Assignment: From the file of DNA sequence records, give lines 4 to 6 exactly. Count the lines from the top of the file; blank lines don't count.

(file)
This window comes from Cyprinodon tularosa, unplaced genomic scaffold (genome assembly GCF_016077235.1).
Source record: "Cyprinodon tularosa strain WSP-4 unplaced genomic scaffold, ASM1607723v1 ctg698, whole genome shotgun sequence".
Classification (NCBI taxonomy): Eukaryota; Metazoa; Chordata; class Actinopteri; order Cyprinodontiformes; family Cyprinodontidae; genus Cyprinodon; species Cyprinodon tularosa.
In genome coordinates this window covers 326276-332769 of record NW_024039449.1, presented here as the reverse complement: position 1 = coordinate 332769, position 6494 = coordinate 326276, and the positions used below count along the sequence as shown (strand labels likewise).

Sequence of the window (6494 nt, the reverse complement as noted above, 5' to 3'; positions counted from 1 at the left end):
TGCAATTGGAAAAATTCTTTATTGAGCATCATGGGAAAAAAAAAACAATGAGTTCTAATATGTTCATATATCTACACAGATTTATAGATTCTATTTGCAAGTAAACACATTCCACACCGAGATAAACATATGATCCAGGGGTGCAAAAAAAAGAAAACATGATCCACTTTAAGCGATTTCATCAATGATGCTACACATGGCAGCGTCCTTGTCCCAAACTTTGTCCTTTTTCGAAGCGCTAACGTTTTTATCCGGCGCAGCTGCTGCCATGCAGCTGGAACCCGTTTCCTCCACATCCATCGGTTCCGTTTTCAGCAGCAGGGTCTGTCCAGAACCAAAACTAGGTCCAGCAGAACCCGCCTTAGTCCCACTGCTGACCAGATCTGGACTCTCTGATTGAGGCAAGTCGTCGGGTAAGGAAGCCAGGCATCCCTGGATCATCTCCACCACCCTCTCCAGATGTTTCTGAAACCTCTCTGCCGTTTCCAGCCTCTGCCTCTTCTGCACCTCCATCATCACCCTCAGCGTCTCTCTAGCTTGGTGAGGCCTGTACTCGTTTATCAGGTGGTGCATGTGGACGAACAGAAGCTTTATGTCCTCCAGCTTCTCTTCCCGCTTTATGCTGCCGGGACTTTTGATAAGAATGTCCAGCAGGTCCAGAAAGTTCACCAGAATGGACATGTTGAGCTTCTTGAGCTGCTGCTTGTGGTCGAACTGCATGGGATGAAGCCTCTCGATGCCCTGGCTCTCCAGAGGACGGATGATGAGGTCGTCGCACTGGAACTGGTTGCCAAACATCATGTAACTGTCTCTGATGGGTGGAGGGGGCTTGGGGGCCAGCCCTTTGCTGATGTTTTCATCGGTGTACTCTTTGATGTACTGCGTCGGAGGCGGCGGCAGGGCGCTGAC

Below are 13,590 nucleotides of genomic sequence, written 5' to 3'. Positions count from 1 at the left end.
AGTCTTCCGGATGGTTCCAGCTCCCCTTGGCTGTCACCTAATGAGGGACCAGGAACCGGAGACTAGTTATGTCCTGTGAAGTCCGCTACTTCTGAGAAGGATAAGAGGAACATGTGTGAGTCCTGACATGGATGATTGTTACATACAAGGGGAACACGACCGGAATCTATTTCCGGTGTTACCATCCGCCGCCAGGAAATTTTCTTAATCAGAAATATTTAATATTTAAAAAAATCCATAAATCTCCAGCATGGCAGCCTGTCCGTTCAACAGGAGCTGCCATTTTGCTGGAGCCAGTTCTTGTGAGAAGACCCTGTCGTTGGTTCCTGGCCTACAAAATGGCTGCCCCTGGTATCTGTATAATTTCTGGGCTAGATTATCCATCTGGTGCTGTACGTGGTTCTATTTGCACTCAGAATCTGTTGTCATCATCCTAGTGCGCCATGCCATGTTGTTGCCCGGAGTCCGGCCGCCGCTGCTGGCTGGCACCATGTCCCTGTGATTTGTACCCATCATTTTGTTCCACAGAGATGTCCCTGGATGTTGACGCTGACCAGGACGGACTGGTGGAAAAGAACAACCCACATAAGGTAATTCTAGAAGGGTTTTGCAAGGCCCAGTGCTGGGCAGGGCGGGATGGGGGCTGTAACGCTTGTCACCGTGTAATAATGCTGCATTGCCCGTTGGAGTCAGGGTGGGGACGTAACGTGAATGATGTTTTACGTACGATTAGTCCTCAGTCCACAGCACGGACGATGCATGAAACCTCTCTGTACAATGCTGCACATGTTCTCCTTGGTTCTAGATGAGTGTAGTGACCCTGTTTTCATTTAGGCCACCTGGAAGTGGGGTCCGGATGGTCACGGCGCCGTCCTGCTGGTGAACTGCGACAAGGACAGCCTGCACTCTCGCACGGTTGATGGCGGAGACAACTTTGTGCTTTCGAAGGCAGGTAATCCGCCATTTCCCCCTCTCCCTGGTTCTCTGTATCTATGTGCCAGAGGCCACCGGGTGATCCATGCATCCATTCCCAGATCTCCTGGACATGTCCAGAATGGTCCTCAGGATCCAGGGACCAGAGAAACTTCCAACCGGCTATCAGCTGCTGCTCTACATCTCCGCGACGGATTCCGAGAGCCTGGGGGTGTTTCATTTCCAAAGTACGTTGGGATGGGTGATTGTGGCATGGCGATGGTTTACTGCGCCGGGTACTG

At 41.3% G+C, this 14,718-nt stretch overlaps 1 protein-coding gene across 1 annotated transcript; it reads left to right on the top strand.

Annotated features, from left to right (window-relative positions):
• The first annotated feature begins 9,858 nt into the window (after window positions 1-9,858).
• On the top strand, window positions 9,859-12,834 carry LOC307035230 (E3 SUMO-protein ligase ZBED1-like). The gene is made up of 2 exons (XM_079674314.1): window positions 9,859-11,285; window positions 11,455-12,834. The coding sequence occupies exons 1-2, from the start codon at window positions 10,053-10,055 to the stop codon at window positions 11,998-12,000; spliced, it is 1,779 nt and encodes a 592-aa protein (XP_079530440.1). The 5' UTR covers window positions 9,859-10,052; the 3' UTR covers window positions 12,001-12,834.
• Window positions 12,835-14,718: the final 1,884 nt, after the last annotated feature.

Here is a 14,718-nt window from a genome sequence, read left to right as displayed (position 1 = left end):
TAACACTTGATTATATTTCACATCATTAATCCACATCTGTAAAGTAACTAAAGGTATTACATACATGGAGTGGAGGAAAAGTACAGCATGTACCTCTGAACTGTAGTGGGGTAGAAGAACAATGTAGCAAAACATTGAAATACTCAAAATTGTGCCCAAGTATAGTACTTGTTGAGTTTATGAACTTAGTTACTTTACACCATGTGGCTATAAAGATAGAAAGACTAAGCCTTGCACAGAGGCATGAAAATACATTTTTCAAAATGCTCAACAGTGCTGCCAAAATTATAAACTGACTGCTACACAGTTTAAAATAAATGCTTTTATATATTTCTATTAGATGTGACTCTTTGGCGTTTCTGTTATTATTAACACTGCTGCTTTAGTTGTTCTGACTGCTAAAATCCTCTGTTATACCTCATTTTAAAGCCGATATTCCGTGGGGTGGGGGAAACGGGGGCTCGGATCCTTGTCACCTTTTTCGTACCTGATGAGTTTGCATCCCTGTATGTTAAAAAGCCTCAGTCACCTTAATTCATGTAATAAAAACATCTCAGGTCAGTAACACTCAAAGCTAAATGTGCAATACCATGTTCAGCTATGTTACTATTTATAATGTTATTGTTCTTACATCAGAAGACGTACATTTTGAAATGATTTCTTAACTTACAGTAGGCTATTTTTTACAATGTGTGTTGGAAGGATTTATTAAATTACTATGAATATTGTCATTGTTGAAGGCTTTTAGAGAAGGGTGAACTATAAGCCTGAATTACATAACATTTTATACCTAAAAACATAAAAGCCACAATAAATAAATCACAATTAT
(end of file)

In genome coordinates this window covers 326276-332769 of record NW_024039449.1, presented here as the reverse complement: position 1 = coordinate 332769, position 6494 = coordinate 326276, and the positions used below count along the sequence as shown (strand labels likewise).

Sequence of the window (6494 nt, the reverse complement as noted above, 5' to 3'; positions counted from 1 at the left end):
TGCAATTGGAAAAATTCTTTATTGAGCATCATGGGAAAAAAAAAACAATGAGTTCTAATATGTTCATATATCTACACAGATTTATAGATTCTATTTGCAAGTAAACACATTCCACACCGAGATAAACATATGATCCAGGGGTGCAAAAAAAAGAAAACATGATCCACTTTAAGCGATTTCATCAATGATGCTACACATGGCAGCGTCCTTGTCCCAAACTTTGTCCTTTTTCGAAGCGCTAACGTTTTTATCCGGCGCAGCTGCTGCCATGCAGCTGGAACCCGTTTCCTCCACATCCATCGGTTCCGTTTTCAGCAGCAGGGTCTGTCCAGAACCAAAACTAGGTCCAGCAGAACCCGCCTTAGTCCCACTGCTGACCAGATCTGGACTCTCTGATTGAGGCAAGTCGTCGGGTAAGGAAGCCAGGCATCCCTGGATCATCTCCACCACCCTCTCCAGATGTTTCTGAAACCTCTCTGCCGTTTCCAGCCTCTGCCTCTTCTGCACCTCCATCATCACCCTCAGCGTCTCTCTAGCTTGGTGAGGCCTGTACTCGTTTATCAGGTGGTGCATGTGGACGAACAGAAGCTTTATGTCCTCCAGCTTCTCTTCCCGCTTTATGCTGCCGGGACTTTTGATAAGAATGTCCAGCAGGTCCAGAAAGTTCACCAGAATGGACATGTTGAGCTTCTTGAGCTGCTGCTTGTGGTCGAACTGCATGGGATGAAGCCTCTCGATGCCCTGGCTCTCCAGAGGACGGATGATGAGGTCGTCGCACTGGAACTGGTTGCCAAACATCATGTAACTGTCTCTGATGGGTGGAGGGGGCTTGGGGGCCAGCCCTTTGCTGATGTTTTCATCGGTGTACTCTTTGATGTACTGCGTCGGAGGCGGCGGCAGGGCGCTGAC